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Construing against the Drafter? (Common Clauses)

Updated: Dec 19, 2023

(This post is part of a series called “Common Clauses,” focused on explaining so-called boilerplate provisions of contracts. Click the link to see other posts in this series).


What is it?


"This Agreement shall not be construed against either party as though one particular party had drafted it, but shall be interpreted as if both parties had prepared it."


I'm going to call this a "construction clause," in this post (though the term "construction clause" can mean other things in other contexts). The purpose of a construction clause is to counter the interpretive maxim of contra proferentem. “Contra proferentem” is a Latin term meaning “against the person submitting ” (my humble translation).


What is contra proferentem?


Contra proferentem is a legal approach for resolving ambiguities. If a contractual term is ambiguous, the ambiguity will be resolved against the party who drafted the contract.

As an example, a landlord rents a 300 sq ft space to a tenant. The landlord drafts the rental agreement. In Paragraph One, the rent is set at $2,500.00 per month. In Paragraph Two, the rent is calculated as $10 per square foot ($3,000.00 per month). Assume, for this example, there are no other terms. Which amount controls?


Here, the tenant will argue that the rent should be $2,500.00 per month, the landlord will argue $3,000.00. Because the landlord drafted the lease, the ambiguity will be resolved in favor of the tenant.


It's a simple concept. The rationale is that, if you draft the contract, any ambiguities should be interpreted against you and in favor of the other party. If you’re the one drafting the contract, then you have the last opportunity to fix these issues, or to make absolutely certain that they don’t happen in the first place. The concept dates back to common law, so it might well be the controlling interpretative approach in your jurisdiction.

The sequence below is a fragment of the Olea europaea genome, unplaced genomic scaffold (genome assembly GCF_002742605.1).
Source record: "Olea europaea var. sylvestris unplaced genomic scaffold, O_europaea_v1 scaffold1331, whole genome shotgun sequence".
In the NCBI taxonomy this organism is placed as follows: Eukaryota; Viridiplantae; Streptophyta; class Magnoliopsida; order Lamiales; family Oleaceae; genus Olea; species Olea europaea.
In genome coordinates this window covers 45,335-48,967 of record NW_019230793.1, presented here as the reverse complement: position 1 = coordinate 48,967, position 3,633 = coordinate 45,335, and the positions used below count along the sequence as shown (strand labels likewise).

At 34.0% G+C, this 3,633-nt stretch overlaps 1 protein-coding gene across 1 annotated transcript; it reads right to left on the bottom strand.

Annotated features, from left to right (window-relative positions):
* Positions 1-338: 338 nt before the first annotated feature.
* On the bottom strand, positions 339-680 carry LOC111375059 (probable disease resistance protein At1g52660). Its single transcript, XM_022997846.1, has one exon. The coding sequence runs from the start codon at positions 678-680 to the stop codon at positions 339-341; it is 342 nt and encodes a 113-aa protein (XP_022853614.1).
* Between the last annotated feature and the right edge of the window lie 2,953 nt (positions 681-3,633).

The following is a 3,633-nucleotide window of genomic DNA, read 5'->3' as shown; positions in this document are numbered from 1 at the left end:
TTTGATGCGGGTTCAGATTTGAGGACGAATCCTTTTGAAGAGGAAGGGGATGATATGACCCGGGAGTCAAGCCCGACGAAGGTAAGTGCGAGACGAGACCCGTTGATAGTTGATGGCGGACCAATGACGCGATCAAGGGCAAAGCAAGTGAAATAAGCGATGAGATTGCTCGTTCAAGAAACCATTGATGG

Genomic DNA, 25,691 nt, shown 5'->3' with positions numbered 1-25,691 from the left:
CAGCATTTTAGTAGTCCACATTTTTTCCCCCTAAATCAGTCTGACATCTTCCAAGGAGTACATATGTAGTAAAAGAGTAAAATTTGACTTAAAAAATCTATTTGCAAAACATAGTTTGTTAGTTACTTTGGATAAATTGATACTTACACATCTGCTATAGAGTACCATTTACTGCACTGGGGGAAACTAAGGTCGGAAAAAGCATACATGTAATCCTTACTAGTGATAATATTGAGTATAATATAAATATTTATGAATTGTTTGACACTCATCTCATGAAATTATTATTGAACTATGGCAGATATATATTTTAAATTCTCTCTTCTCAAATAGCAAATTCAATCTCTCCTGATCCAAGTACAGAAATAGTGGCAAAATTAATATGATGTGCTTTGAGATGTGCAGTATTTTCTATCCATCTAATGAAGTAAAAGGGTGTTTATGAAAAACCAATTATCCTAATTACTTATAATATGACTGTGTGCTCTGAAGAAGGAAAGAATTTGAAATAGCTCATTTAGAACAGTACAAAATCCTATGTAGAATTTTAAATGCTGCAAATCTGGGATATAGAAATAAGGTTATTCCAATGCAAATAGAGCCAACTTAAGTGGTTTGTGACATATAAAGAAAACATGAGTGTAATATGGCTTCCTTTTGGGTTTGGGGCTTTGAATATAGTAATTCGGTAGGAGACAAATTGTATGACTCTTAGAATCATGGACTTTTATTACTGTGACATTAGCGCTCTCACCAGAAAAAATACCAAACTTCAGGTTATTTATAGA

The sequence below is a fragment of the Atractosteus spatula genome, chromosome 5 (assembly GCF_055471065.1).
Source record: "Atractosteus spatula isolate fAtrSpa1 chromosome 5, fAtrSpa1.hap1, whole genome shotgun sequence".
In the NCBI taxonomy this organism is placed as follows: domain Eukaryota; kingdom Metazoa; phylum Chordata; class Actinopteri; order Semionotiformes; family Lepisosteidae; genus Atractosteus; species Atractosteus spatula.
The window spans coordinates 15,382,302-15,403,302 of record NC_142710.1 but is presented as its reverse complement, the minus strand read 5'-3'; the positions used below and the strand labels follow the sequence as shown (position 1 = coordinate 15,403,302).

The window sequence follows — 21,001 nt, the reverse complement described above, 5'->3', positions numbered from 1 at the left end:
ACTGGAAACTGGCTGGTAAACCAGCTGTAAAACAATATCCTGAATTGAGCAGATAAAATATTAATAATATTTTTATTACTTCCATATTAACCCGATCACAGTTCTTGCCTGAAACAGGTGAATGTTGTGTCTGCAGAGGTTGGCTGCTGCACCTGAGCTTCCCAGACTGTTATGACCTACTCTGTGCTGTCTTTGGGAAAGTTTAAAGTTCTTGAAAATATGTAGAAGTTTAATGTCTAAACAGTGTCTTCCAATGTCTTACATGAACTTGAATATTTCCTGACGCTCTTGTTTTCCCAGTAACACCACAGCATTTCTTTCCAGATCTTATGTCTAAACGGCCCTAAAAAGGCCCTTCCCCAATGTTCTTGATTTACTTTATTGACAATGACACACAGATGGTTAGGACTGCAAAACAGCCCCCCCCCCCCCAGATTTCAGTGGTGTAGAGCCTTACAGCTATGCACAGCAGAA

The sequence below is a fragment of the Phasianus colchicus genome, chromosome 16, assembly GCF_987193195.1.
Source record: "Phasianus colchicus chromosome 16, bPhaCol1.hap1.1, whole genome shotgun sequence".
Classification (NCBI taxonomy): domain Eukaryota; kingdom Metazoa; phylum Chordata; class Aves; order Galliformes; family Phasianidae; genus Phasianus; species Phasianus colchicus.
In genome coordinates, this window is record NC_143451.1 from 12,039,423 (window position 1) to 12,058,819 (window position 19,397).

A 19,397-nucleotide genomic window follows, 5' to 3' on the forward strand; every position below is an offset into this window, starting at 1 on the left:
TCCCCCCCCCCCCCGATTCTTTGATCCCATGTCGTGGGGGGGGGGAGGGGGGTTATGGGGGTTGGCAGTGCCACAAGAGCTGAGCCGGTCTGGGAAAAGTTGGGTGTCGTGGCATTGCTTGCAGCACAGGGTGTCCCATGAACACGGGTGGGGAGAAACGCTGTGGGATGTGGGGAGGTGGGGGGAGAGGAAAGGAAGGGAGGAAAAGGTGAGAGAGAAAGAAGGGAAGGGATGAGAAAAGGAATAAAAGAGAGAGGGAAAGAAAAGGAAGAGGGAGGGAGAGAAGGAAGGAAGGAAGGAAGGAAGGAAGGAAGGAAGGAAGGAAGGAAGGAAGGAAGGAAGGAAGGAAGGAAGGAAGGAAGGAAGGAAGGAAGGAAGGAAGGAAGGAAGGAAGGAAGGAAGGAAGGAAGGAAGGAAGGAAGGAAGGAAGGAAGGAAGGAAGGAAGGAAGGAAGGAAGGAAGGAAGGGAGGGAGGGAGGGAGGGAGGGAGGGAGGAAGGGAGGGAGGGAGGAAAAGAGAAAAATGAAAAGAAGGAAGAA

Why include a construction clause in the contract?


The party that drafts the contract will almost always want a construction clause in the contract (the non-drafting party would generally prefer its exclusion). If there is an ambiguity, the drafter does not want the ambiguity construed against them. That party will want to have a chance to present evidence that their interpretation should hold.


Several states have codified contra proferentem. That means that it is the default approach to contract interpretation. If you are drafting a contract, bear in mind that your state may well interpret any ambiguities against you. And the longer or more complex the contract is, the more likely there are to be ambiguities.


What does state law say?


California has codified contra proferentem. "In cases of uncertainty not removed by the preceding rules, the language of a contract should be interpreted most strongly against the party who caused the uncertainty to exist." Cal. Civ. Code section 1654. California law could not be clearer.

Although Texas has not explicitly codified contra proferentem, it has long been used by Texas courts to resolve ambiguities. For example, the Texas Supreme Court has held that "…a writing is generally construed most strictly against its author and in such a manner as to reach a reasonable result consistent with the apparent intent of the parties." Temple-Eastex, Inc. v. Addison Bank, 672 S.W.2d 793 (1984).


Conclusion


Construction clauses can be necessary to avoid contra proferentem. If you aren't drafting a contract, it makes little sense to request a construction clause. But when drafting a contract, it makes little sense not to include a construction clause.

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